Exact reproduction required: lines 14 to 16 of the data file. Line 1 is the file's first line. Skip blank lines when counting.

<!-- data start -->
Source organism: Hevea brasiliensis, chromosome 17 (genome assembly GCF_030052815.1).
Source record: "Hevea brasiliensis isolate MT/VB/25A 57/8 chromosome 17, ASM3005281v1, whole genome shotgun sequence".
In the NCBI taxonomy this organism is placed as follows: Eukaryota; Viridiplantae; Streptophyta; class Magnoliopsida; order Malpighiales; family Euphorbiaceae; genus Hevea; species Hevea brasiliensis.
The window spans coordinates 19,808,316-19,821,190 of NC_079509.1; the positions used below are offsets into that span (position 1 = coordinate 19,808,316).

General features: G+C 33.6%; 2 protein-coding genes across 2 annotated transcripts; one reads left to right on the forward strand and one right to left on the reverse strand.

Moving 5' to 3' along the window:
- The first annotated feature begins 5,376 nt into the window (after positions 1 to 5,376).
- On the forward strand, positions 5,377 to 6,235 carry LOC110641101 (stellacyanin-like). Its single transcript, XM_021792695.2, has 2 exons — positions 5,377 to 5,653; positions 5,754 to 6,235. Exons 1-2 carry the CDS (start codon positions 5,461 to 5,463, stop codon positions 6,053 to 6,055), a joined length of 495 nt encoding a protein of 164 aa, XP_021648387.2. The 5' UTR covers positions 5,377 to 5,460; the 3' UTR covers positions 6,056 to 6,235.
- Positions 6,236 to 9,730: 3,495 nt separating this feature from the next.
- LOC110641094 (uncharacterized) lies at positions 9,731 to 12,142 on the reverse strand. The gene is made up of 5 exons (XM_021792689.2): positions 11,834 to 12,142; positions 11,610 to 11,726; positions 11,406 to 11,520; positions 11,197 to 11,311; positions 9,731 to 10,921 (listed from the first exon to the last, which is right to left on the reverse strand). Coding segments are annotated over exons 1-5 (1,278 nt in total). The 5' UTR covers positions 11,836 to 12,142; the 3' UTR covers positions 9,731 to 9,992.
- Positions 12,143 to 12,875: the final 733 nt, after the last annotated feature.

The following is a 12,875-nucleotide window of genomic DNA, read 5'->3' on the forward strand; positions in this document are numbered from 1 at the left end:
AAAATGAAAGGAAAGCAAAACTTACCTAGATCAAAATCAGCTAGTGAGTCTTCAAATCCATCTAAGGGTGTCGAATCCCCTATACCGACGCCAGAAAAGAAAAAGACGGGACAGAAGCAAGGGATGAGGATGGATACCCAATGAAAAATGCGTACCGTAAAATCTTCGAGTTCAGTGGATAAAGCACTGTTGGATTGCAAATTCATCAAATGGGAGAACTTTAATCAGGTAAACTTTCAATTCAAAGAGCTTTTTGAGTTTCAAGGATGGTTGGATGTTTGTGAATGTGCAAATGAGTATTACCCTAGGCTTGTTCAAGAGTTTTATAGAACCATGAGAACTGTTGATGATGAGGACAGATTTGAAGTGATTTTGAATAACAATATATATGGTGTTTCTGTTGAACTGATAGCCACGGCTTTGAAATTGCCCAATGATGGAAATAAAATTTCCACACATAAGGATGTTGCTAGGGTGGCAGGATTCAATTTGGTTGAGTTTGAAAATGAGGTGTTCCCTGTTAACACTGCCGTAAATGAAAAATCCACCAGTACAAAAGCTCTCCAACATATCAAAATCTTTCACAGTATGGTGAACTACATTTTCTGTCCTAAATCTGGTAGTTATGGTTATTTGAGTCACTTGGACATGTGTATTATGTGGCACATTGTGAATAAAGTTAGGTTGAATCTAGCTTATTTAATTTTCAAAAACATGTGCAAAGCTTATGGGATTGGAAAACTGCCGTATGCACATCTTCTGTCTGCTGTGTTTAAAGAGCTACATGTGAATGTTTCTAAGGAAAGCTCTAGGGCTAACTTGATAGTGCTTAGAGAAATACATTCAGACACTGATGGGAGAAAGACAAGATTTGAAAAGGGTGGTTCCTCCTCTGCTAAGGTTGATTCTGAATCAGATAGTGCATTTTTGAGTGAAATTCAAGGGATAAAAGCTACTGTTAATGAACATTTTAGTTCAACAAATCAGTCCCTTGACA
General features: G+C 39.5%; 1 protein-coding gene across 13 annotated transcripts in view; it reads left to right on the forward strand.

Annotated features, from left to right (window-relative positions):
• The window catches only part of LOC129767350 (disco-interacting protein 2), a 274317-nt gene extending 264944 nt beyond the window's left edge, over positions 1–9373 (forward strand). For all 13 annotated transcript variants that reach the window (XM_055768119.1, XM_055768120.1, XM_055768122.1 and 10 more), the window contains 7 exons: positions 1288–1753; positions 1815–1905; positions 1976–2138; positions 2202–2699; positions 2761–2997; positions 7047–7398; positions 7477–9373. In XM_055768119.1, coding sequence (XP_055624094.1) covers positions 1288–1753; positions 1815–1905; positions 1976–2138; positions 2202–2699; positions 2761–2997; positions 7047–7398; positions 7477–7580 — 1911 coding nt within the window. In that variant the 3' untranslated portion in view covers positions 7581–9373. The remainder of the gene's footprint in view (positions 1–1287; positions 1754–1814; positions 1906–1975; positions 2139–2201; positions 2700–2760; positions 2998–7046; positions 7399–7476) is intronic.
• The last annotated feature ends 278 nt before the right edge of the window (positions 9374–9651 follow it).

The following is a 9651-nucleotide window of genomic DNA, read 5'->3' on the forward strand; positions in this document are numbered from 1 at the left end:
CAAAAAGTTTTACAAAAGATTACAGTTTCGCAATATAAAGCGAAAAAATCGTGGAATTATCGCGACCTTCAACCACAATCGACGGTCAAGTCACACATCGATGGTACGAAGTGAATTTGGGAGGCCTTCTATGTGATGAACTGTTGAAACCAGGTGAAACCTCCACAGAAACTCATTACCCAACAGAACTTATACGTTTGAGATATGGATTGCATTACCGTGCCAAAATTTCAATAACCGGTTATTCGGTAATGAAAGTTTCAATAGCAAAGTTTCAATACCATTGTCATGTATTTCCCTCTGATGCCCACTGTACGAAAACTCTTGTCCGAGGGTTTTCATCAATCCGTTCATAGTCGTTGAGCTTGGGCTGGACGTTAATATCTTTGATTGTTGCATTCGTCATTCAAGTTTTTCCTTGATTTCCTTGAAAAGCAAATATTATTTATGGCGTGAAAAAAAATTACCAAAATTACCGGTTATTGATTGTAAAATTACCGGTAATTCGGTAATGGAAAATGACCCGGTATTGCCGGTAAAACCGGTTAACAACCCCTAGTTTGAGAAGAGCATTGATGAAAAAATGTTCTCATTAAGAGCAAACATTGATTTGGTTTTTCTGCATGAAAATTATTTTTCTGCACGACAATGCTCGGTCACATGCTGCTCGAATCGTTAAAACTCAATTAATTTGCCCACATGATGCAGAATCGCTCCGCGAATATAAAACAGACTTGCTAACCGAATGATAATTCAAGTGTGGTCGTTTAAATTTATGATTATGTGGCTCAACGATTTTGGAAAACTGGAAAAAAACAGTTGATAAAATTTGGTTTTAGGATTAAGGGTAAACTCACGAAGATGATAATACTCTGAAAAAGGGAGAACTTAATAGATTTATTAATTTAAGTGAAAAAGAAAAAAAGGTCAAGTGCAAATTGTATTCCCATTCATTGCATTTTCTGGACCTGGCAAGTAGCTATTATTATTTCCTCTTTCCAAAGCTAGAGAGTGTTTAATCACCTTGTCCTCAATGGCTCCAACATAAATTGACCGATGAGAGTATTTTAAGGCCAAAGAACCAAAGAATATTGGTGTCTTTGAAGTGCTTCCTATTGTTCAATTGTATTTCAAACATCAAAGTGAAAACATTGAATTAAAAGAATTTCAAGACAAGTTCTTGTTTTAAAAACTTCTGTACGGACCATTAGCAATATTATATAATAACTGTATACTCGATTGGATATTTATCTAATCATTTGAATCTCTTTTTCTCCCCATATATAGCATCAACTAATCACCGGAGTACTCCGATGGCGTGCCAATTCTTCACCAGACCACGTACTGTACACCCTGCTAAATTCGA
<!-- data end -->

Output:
General features: G+C 39.5%; 1 protein-coding gene across 13 annotated transcripts in view; it reads left to right on the forward strand.

Annotated features, from left to right (window-relative positions):
• The window catches only part of LOC129767350 (disco-interacting protein 2), a 274317-nt gene extending 264944 nt beyond the window's left edge, over positions 1–9373 (forward strand). For all 13 annotated transcript variants that reach the window (XM_055768119.1, XM_055768120.1, XM_055768122.1 and 10 more), the window contains 7 exons: positions 1288–1753; positions 1815–1905; positions 1976–2138; positions 2202–2699; positions 2761–2997; positions 7047–7398; positions 7477–9373. In XM_055768119.1, coding sequence (XP_055624094.1) covers positions 1288–1753; positions 1815–1905; positions 1976–2138; positions 2202–2699; positions 2761–2997; positions 7047–7398; positions 7477–7580 — 1911 coding nt within the window. In that variant the 3' untranslated portion in view covers positions 7581–9373. The remainder of the gene's footprint in view (positions 1–1287; positions 1754–1814; positions 1906–1975; positions 2139–2201; positions 2700–2760; positions 2998–7046; positions 7399–7476) is intronic.